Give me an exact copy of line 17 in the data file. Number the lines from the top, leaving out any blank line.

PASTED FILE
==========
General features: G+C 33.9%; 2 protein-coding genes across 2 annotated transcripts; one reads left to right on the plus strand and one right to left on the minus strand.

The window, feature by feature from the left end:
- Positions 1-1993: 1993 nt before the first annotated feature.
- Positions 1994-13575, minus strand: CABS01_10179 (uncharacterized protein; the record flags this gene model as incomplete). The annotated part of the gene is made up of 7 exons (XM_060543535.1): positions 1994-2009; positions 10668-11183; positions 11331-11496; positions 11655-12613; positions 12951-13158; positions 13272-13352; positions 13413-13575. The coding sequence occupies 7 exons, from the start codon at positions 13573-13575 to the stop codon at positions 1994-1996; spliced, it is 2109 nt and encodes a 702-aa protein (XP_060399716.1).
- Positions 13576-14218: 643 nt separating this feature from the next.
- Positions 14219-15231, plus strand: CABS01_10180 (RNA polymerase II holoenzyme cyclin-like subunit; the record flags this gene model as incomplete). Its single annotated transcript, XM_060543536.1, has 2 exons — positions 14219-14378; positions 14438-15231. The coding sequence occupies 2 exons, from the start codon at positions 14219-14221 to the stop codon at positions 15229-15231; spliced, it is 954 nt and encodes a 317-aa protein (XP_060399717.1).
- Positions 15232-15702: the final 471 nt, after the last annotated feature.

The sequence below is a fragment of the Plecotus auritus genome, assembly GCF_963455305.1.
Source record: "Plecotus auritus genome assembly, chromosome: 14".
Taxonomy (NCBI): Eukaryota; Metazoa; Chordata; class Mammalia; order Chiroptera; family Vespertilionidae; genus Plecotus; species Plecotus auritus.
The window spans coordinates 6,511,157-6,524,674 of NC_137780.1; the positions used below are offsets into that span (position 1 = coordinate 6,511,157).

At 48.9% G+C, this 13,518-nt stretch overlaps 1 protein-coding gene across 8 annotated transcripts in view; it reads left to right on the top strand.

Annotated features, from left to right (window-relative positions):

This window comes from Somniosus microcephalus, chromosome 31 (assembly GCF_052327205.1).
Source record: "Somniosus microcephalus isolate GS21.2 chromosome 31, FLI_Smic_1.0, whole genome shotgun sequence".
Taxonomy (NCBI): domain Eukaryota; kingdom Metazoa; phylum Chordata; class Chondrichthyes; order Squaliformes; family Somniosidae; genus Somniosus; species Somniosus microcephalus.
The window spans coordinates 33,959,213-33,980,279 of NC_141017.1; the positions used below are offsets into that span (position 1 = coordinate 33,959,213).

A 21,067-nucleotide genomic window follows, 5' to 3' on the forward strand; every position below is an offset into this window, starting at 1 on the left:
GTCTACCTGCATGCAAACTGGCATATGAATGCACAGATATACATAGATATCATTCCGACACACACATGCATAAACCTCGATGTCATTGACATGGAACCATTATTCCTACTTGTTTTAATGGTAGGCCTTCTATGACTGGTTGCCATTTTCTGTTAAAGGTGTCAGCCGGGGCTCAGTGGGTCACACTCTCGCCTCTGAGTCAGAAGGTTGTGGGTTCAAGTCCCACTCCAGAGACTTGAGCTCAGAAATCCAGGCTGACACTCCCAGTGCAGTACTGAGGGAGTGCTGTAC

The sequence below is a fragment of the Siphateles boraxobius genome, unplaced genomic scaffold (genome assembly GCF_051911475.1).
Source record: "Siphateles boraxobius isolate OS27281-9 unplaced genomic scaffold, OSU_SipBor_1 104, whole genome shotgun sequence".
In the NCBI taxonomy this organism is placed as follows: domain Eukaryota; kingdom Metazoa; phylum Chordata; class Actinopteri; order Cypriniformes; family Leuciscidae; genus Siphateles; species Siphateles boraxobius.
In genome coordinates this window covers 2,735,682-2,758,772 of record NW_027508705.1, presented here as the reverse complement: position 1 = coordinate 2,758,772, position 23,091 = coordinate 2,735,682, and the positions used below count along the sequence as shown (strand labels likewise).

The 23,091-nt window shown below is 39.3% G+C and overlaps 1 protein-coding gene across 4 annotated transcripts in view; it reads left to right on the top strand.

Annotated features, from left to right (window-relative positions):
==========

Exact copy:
The window spans coordinates 33,959,213-33,980,279 of NC_141017.1; the positions used below are offsets into that span (position 1 = coordinate 33,959,213).